Wild Ride on the Steamer Manitou
By James Donahue
The small passenger boat Manitou enjoyed a relatively long and successful
career that lasted from the day she was launched in 1893 until it was scrapped for steel in the early days of World War II.
Although owned by three different steamship companies, the Manitou spent
40 consecutive years carrying passengers between Chicago and Mackinac Island. It was a popular boat and thousands of Chicago
area vacationers enjoyed the ride each season.
There was one ride, however, that was far from pleasant.
In the fall of 1905 the lakes were swept by a series of serious storms that
sank a number of boats, drove others aground, and an untold number of sailors died. The first of the triple set of blows struck
the first week in September, catching the Manitou at the upper end of Lake Michigan as it was entering the Straits of Mackinaw
and approaching the island. The gale was so severe, the captain of the steamer, identified as Captain McIntyre, decided not
to try to enter the harbor for fear of wrecking his command.
Thus the passengers were forced to endure a night of terror as the Manitou
remained out on the lake, steaming into the teeth of the gale.
Louis Rosenbaum, a resident of Kalamazoo, Mich., was among the passengers
on the Manitou that night. In an interview with a reporter for the News Palladium, in Benton Harbor, he told about the horrors
endured by the passengers. He said he did not expect to come out of the experience alive.
“We left Chicago at 6:30 p.m. Friday,” Rosenbaum said.
“The trip all the way to Mackinaw was stormy and nearly everybody was sick. However we arrived outside of Mackinac (Island)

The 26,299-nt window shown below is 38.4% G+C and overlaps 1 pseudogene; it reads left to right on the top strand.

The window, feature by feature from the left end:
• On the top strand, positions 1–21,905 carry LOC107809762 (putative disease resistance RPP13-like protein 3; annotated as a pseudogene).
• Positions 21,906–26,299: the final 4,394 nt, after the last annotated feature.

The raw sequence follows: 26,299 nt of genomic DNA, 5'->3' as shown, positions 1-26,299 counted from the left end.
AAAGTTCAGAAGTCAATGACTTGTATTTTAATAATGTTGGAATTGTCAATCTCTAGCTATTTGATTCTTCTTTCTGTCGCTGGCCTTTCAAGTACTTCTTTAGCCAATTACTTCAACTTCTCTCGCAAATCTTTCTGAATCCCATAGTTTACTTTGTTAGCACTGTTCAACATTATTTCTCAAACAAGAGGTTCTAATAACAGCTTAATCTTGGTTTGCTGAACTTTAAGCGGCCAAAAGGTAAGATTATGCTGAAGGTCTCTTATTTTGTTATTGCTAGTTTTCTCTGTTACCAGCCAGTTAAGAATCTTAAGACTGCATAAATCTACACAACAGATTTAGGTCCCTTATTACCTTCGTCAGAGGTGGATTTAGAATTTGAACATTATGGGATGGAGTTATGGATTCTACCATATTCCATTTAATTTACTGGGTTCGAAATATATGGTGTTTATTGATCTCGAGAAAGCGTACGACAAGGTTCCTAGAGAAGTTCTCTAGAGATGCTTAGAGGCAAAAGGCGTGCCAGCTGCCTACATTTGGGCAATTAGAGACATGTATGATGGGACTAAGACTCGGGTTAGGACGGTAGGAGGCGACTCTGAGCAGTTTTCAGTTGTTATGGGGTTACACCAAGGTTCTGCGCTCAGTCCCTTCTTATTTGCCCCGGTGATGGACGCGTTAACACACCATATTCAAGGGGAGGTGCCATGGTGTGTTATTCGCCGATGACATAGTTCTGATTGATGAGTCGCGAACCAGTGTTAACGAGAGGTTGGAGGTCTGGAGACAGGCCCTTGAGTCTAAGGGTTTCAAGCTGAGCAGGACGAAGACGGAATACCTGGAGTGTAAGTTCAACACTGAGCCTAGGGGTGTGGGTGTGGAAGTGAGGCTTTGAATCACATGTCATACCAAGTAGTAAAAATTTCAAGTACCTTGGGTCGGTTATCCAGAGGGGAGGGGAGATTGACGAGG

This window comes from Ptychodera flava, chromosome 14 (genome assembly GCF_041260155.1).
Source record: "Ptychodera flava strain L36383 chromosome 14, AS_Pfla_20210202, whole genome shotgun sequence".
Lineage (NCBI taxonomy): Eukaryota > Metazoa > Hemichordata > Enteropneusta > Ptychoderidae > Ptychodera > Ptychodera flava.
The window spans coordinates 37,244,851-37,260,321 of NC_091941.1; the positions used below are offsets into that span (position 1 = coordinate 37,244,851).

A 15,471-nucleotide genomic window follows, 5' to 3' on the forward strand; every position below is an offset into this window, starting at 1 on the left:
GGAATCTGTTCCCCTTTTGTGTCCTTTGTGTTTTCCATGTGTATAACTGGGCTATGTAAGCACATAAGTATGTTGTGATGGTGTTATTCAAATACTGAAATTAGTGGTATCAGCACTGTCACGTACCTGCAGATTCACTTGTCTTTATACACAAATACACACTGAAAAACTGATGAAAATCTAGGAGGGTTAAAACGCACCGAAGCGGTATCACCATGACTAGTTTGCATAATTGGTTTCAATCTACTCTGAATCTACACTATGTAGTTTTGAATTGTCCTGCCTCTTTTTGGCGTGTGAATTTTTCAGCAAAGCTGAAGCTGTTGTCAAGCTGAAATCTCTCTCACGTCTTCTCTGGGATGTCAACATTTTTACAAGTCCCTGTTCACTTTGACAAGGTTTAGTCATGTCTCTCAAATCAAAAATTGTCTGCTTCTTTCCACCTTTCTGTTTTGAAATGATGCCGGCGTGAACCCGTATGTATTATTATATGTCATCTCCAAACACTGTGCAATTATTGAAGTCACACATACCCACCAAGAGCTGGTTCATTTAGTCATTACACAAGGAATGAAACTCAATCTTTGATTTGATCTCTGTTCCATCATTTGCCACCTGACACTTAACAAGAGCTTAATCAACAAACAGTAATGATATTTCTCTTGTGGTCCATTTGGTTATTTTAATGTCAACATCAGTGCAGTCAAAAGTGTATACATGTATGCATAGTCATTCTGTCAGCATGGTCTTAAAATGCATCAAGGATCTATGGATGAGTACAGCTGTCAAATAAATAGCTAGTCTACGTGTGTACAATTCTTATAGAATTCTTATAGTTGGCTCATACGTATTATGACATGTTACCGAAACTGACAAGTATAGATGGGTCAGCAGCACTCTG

around 6:30 p.m. Saturday. When we arrived in sight of the harbor, Captain McIntyre got uneasy about trying to reach the harbor.
He said there was a chance that he would damage the ship and even wreck it, putting the crew and passengers in jeopardy.
“He decided to stay out in the lake all night. He said he had
not failed to make harbor in some 14 years. The storm was so bad the vessel was dipping water over her sides and all passengers
were fearful of sinking. The captain stayed on the forward deck and stood watch about 40 hours. He said it was the worst storm
he had ever seen.
“I stayed on the deck all night and was the only one of the passengers
who was not sick. My wife was with me as were Mrs. S. J. Dunkley and Miss Clara McDonald, all of Kalamazoo. They were very
sick. I was dashed down a flight of stairs but only got a lame shoulder.
“I was on deck when a very sick woman came out. I went up to
her to warn her to get back in the cabin. Just then a large wave swept the deck and started carrying her over the rail. I
grabbed her and succeeded in pulling her back and carrying her back in the cabin.
“Inside the stateroom I found people frantic. Some were lying
on the floor and some were hanging to chairs and other pieces of furniture to keep from being dashed against the bulkheads.
Glass dishes were smashed and pieces of glass were everywhere. Furniture also was broken. Everything was turned upside down.
People were sick and crying for the captain to take the vessel ashore and let them off. Women were on their knees praying.
Everyone was horribly frightened.
“The waves were dashing to the top of the ship and no one could
keep a balance. The only thing to do was to lie down, and even there, women and children were rolling over on top of each
other on the deck. They were thrown from side to side of the staterooms.
“In the lower deck, I found the waves had washed the deck and
everything was water soaked. Some people there were worse off because of the water. People floated in the water. Several people
were badly bruised. Three women had broken collar bones and one man had his leg broken. These were the only serious injuries.
Hardly anyone escaped without bruises.”
By the next morning the storm had abated, and the Manitou steamed into the
harbor where the passengers limped to shore. They were very glad to still be alive, Rosenbaum said.